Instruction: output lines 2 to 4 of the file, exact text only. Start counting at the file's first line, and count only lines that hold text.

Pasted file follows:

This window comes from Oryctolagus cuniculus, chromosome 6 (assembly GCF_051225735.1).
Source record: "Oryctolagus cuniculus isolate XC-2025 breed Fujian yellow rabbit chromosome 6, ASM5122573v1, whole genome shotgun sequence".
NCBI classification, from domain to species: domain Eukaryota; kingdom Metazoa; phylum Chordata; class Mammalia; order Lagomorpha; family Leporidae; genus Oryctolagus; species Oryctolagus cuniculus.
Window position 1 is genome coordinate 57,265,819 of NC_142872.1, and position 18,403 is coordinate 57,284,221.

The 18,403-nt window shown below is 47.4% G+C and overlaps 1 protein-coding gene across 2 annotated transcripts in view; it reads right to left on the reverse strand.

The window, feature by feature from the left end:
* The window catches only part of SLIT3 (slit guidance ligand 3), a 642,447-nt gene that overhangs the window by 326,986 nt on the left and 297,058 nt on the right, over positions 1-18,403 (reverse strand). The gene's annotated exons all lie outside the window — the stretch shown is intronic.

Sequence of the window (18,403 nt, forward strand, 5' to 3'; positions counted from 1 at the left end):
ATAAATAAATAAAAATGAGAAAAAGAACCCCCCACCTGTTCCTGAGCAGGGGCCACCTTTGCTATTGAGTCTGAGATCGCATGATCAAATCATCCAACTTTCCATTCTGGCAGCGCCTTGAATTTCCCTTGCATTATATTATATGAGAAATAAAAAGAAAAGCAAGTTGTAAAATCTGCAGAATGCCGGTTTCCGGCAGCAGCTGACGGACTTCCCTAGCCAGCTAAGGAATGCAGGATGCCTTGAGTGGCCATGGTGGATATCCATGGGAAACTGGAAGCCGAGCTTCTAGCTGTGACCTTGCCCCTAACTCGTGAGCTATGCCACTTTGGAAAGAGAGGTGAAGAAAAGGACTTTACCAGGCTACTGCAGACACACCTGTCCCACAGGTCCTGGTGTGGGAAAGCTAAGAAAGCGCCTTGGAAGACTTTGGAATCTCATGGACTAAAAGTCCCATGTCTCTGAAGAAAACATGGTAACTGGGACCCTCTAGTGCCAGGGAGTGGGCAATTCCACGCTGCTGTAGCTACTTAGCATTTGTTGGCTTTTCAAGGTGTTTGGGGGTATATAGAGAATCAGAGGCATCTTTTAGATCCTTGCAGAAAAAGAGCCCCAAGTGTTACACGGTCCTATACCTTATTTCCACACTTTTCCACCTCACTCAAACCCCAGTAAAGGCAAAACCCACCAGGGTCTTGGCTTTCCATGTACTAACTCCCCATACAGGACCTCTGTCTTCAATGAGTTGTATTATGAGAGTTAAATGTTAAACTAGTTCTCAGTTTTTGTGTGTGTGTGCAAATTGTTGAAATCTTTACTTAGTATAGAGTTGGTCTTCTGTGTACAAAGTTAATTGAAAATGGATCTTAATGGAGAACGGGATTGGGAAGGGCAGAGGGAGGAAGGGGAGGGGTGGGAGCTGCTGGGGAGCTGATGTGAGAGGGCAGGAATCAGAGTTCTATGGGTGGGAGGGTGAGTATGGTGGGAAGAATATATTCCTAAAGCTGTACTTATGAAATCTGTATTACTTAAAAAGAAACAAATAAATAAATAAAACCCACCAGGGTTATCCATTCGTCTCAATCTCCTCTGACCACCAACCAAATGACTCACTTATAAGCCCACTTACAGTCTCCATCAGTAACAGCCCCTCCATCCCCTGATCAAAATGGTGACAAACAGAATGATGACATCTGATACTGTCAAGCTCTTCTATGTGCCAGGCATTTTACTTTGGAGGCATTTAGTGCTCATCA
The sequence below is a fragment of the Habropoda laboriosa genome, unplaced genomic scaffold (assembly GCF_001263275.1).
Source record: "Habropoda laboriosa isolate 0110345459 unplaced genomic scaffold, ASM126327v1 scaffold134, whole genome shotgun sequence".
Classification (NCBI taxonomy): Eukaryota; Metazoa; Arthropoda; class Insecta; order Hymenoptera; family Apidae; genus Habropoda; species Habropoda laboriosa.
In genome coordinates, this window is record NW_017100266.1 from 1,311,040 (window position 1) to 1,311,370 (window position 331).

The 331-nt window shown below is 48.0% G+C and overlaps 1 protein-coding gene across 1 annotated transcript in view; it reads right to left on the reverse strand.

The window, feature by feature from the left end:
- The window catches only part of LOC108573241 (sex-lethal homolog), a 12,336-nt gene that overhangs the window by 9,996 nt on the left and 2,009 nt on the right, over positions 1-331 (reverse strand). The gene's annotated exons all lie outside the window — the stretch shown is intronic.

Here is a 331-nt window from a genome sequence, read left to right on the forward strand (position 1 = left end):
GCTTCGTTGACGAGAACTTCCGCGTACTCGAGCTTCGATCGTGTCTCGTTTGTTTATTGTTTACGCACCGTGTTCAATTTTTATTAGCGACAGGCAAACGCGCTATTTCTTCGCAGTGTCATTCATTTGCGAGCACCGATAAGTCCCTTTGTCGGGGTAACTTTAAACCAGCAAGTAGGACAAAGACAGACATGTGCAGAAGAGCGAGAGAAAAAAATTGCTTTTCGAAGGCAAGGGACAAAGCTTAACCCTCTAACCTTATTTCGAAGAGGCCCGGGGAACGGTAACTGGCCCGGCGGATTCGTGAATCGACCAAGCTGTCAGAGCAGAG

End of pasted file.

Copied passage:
Source record: "Oryctolagus cuniculus isolate XC-2025 breed Fujian yellow rabbit chromosome 6, ASM5122573v1, whole genome shotgun sequence".
NCBI classification, from domain to species: domain Eukaryota; kingdom Metazoa; phylum Chordata; class Mammalia; order Lagomorpha; family Leporidae; genus Oryctolagus; species Oryctolagus cuniculus.
Window position 1 is genome coordinate 57,265,819 of NC_142872.1, and position 18,403 is coordinate 57,284,221.